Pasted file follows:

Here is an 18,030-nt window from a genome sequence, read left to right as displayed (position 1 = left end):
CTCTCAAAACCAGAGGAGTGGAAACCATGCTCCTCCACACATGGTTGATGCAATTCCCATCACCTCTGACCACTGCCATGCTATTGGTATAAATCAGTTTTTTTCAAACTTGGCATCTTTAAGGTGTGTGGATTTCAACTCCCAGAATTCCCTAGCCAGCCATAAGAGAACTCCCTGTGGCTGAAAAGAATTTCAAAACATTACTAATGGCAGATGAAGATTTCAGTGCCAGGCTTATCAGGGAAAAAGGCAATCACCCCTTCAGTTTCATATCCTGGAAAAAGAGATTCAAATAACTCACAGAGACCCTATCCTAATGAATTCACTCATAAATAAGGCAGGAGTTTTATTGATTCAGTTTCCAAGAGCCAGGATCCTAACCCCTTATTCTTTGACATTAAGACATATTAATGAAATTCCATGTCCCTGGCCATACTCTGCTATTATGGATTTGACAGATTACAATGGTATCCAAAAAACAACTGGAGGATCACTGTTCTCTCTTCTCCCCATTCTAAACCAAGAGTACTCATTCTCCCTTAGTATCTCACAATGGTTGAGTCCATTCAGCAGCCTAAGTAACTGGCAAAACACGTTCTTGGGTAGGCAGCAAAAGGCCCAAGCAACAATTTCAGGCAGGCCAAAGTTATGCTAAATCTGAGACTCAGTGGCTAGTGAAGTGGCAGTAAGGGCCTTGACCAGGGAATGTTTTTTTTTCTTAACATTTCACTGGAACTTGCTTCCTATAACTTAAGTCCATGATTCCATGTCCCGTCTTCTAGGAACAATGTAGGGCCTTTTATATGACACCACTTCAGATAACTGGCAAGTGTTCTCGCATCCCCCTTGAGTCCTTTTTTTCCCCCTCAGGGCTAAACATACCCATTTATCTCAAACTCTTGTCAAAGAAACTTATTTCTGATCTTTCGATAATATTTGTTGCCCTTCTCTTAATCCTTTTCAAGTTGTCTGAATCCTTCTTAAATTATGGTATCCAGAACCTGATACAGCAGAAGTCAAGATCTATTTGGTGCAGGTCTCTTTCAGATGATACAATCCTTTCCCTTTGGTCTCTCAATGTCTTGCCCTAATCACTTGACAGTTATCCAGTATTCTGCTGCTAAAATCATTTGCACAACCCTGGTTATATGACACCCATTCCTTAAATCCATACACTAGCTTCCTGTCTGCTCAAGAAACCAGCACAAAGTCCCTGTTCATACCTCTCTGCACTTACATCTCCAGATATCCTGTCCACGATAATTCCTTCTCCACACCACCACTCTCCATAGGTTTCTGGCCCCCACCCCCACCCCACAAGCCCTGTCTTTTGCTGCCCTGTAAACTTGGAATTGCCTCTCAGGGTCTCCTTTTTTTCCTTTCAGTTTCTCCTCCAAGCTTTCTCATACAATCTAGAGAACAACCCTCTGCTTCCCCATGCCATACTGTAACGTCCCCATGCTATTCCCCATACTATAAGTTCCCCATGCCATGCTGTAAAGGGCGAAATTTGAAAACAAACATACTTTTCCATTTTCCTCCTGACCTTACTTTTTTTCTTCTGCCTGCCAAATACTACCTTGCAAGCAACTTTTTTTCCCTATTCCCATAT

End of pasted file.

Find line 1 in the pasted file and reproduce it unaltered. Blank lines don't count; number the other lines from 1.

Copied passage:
Here is an 18,030-nt window from a genome sequence, read left to right as displayed (position 1 = left end):